The Drowsy Chaperone


Siena College’s Creative Arts Department and Stage III collaborate once more to bring the community yet another brilliant and respectable production. This year, the stage focused their efforts on the production of The Drowsy Chaperone. This musical within a comedy directed by Sharon Paluch with musical direction from Tom Reno surely did not disappoint. The acting and musical talent of the students combined with the compelling set and technical support transported the audience to the home of an elderly man and even further into the play he was narrating. The fundamental execution of this play says wonders about all who were involved in its creation and about the program in general. Furthermore, the outstanding turnout enhances and proves that if there is a good show, people will be in attendance.

This play, set in the 1920’s, includes plenty of uplifting Jazz tunes and demonstrates the stirring effect it had (and is still having) on individuals. The inception of this play portrays a man sitting in a chair in his lonely apartment. To cure a case of the blues, this man decides to listen to his record of The Drowsy Chaperone. Almost instantly, the audience is transported into the midst of a Broadway musical. The man’s apartment takes on a whole new life as new props and characters demand the stage. This show within a show then finds its focus on a showgirl, Janet Van De Graaff, who is to marry Robert Martin. However, marriage does not come without sacrifice in Janet’s case. After her wedding, Janet plans on giving up her career in show business, as she no longer is in need of it. Unfortunately, this does not bode well for her producer who finds himself in deep with some gangsters that require further work from Janet. It is at that point that the producer, Feldzieg, begins devising an elaborate plan to cancel the wedding. He recruits the help of Aldolpho, a European self-proclaimed ladies man, to seduce Janet and ruin the marriage.

The marriage may not need outside intervention though, as Janet finds herself with cold feet and rethinking her decision to get married to Robert. Those scary notions of regret push Janet into do something outside the ordinary. On the day of the wedding, Janet disguises herself through means of a French accent and confronts Robert out in the garden. Robert proceeds to kiss this French woman after a short conversation and musical number, which sends Janet off in a fit, cancelling the wedding. Eventually however, after a series of quirky and eccentric events, these two characters find their way back to each other to finally be wed among a number of secondary characters.

Throughout this entire unfolding of events, the elderly man still sits and narrates. Yet, there is a sense of loneliness and discomfort on his face as he struggles to act as a passive audience member rather than a part of the play. This internal struggle and hopelessness constantly disrupts the flow of the record in a comedic yet gloomy way that forces the audience to feel sympathy for the man. At the end, the line between reality and fantasy is blurred and the audience is left with a feeling of satisfaction knowing the old man has found happiness and belonging in this record he holds so dearly.

The directors, cast members, producers, technical staff, and musical support did an outstanding job recreating this production and the extensive rehearsal period leading up to this show was extremely present. This play was both meaningful and quirky in the most entertaining and delightful way. It would seem implausible that anyone left that theater unsatisfied in the past two weekends and, if anything, these viewers were wishing it had lasted longer than it did.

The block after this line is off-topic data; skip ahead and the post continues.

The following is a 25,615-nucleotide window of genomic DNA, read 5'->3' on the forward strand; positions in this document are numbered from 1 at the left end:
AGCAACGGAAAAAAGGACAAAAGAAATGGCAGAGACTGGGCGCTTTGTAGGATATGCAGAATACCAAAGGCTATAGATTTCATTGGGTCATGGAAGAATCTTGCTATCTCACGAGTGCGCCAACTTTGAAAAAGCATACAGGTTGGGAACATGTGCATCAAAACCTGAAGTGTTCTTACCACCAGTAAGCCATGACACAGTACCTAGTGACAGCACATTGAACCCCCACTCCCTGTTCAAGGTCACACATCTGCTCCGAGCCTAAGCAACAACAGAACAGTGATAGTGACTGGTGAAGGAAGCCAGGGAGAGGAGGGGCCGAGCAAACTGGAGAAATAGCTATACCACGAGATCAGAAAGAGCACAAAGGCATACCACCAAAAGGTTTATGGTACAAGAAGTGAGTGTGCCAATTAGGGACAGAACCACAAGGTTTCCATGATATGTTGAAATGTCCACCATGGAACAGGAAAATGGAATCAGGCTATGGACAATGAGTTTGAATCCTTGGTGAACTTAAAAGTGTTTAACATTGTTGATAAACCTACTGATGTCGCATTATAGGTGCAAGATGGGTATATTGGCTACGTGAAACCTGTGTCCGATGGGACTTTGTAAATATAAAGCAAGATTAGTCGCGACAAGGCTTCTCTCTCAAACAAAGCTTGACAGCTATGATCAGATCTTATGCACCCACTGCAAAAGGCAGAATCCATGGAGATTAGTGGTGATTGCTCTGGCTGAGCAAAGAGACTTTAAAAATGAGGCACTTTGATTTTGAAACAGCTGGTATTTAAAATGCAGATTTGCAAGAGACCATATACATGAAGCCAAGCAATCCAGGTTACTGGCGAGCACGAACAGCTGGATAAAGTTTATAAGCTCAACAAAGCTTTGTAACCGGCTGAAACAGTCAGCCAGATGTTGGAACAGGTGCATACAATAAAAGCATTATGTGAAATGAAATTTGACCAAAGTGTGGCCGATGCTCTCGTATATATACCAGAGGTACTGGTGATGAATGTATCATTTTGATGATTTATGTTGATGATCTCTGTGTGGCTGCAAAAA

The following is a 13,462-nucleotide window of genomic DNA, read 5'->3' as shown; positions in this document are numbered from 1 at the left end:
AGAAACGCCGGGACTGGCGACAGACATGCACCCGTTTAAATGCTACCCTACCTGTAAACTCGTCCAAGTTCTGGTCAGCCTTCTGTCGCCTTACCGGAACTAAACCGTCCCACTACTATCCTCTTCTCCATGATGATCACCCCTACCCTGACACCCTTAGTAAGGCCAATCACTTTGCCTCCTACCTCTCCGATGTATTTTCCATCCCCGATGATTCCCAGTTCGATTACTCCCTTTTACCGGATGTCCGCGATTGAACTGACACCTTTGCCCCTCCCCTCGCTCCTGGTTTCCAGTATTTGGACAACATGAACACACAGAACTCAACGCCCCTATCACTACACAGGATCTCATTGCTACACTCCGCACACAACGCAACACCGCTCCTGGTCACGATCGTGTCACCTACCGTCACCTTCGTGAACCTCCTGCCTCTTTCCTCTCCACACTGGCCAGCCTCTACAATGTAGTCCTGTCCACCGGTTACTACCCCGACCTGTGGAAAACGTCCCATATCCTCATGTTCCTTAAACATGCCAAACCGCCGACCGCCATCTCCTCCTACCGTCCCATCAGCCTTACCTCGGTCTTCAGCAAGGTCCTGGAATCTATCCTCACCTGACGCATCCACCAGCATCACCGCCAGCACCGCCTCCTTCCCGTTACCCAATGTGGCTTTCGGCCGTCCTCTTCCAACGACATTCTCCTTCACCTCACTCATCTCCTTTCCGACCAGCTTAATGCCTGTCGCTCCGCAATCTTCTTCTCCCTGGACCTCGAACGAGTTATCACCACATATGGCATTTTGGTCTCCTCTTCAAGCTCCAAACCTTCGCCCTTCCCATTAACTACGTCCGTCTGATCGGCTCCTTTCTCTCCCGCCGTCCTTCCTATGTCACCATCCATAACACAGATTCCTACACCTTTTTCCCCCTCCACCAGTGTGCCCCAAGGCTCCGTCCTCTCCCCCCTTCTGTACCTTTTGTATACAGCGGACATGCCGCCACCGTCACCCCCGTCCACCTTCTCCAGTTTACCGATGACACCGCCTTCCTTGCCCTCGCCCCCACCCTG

Student Internship Panel

As a part of the School of Liberal Arts “Trilogy of Opportunity”, a student internship panel was held on Wednesday, November 4th. This internship panel allowed five students to discuss their experiences as interns at a number of various organizations. This diversity was greatly appreciated as it allowed students from several disciplines to attend and experience some type of relevance and familiarity. The majors covered among these five interns included Economics, Computer Science, Social Work, Political Science, Finance and History. This event, held by the School of Liberal Arts in conjunction with the Career Center and the Community Living Sophomore Year Experience, was extremely valuable to all those in attendance, especially as a result of the mixtures of positions. As the administrators fired questions at the panel of students, they each had an opportunity to speak about their individual knowledge and experiences within the internship world.

While all of these students worked at an internship or entry-level position, their experiences were subject to the corporate cultures and job duties that they were thrust into. However, each individual’s advice is just as valuable as the next regardless of what type of internship they acquired. These internships included Zakir Hussain’s internship as an Analytics and Business Strategist at JP Morgan Chase, David Etkin’s extensive computer science internship, Stephanie Schoonmaker’s position at the Albany Medical Hospital Critical Care Unit, Kaitlyn Krolik’s White House as well as NYS Senate internship’s, Erik Bereshein’s demanding internship at Ayco and finally Matt O’Keefe’s international internship in Australia as a U.S. Consulate. These immense differences in positions lead to immense differences in advice, however that is not to say that one persons advice was more valuable than another’s. It all depended on what field interested the audience the most. Advice was given on a variety of subjects that a student attempting to get an internship would be dying to know. This included instructions on how to efficiently secure an internship, the interview process, following up, as well as standing out above other interns. They also thoroughly discussed the after thought of an internship and the importance of staying in touch with people and bosses at previous jobs. The connections made at an internship may, in fact, lead to a full time secure job in the future so it is important to be noticed and hardworking at whatever position one is given.